To whatever extent a “new Project Fear” succeeds it will be because we failed to learn the lessons of the 2014 referendum campaign. Arguably the most important of these lessons is that “Project Fear” is a misnomer. The Better Together would be more accurately regarded as Project Doubt. People are not so easily provoked to fear. And fear is difficult to sustain. Doubt, however, is something of a speciality of our species. Doubt is always present. Doubt can always be exploited.
Political contents are not won by the side which has the best campaign so much as by the side which campaigns best. The basics are always the same. It’s how these basics are implemented that makes the difference. Project Doubt won because it was a better implementation of exploitation of doubt than the Yes campaign had. In fact, it didn’t have to be all that good, because the Yes side made very little effort to exploit the tendency to doubt. So little in fact that it might as well not have existed.
The obsession with being ‘positive’ and the almost pathological aversion to negative campaigning meant that the Yes campaign was, quite literally, half-arsed. It was only half a campaign. That the No side had almost no positive campaigning tells us only that when even the most effectively implemented positive campaign comes up against an only moderately effective negative campaign it is that latter which succeeds. Which nicely illustrates the importance of negative campaigning.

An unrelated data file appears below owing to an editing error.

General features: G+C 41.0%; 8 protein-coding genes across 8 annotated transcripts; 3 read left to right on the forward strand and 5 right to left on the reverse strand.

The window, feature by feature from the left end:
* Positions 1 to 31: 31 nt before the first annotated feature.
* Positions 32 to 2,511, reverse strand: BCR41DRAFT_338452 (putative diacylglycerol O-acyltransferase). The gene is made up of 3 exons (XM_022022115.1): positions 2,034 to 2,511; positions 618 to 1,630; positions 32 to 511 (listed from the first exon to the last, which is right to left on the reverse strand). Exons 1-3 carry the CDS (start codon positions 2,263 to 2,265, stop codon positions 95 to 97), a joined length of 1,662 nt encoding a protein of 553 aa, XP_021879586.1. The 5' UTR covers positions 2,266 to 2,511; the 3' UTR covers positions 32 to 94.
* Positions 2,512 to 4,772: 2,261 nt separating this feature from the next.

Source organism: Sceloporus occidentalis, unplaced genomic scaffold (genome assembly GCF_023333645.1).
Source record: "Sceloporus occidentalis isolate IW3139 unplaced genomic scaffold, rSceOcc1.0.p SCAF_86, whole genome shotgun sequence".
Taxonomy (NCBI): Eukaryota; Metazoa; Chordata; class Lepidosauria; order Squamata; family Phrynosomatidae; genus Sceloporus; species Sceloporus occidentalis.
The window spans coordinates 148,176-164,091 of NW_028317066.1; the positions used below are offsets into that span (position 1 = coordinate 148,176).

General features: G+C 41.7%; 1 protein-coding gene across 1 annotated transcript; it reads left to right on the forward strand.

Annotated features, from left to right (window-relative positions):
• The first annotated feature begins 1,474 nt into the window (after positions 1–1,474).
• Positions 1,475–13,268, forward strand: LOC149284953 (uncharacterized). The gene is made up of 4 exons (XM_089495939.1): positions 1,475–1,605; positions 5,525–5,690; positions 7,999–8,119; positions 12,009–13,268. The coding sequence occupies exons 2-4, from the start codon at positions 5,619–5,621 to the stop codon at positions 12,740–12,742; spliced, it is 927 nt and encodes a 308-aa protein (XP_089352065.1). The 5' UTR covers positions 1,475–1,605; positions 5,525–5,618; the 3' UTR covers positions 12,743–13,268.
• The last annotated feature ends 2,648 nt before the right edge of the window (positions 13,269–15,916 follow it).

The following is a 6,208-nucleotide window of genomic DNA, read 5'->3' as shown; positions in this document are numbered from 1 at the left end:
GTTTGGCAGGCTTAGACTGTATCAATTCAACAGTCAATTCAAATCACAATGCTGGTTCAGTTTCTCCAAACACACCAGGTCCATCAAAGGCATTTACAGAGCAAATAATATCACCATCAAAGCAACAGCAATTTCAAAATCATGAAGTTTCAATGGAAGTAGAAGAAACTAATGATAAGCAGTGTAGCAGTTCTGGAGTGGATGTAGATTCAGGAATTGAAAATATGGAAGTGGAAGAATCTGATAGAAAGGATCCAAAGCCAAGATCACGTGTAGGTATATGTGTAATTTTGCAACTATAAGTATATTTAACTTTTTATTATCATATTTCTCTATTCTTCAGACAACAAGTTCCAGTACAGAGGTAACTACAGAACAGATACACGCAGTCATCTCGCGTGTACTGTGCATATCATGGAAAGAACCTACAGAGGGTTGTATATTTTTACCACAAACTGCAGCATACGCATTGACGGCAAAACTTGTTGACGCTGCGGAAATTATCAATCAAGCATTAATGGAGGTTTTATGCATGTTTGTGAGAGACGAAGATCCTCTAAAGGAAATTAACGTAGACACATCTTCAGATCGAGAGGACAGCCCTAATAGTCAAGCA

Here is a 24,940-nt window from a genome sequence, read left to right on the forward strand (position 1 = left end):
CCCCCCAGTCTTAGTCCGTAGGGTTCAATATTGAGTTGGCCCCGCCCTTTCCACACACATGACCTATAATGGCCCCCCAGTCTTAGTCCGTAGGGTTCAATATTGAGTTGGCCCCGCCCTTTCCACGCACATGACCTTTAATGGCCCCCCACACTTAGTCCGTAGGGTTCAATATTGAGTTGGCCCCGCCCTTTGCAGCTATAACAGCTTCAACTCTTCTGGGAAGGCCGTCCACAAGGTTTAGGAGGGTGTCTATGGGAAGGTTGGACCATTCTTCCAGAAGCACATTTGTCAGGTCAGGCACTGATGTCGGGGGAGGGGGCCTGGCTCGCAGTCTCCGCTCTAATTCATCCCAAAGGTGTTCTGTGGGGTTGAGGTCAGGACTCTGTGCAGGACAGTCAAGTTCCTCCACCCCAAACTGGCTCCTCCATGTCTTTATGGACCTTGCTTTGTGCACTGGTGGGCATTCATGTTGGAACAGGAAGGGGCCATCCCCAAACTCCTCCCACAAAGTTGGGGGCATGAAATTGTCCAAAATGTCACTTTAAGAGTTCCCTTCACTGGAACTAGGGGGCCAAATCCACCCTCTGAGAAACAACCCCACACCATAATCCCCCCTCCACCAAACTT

The term ‘negative’ campaigning is sorely misunderstood. It is NOT synonymous with ‘dirty’ campaigning. It refers only to that part of the campaign which pushes voters away from one option so that they are more amenable to being drawn to another option. That push is absolutely essential due to another human speciality – inertia. People tend to stick with what they have and what they know. That inertia acts like glue binding the voter to the status quo. The glue has to be weakened before they can even start to move.
No matter how tempting the proposition offered by the positive aspects of a campaign it is unlikely ever to be good enough on its own to break the hold of inertia. Because the attempt to make it more tempting inevitably makes it more vulnerable to doubt. It becomes too good to be true.
One of the most effective ways of creating or amplifying doubt is to plant questions in the minds of voters. Questions work in this regard both in being asked and in the effort to answer. Unless the answer kills the question, it only increases doubt. Project Doubt was very good at planting questions in minds. The Yes campaign was woefully bad at dealing with those questions. And even worse at planting its own questions regarding the Union.
Dealing with questions asked solely or mainly for the purpose of exploiting the tendency to doubt does not necessarily mean coming up with a definitive answer. If the implementation of negative campaigning is good, the questions asked will not lend themselves to definitive answers. Struggling to find a definitive answer which doesn’t exist both weakens your own campaign and strengthens your opponent’s.
Such lessons have to be learned. What is gob-smackingly unbelievable is that seven years on from the first referendum the SNP hasn’t even attempted to learn those lessons and in the wider Yes movement those who have made the effort to do so tend to be disregarded.
This must change.
DissolveTheUnion #UnionNoMore #WhiteRoseRising #NowIsTheTime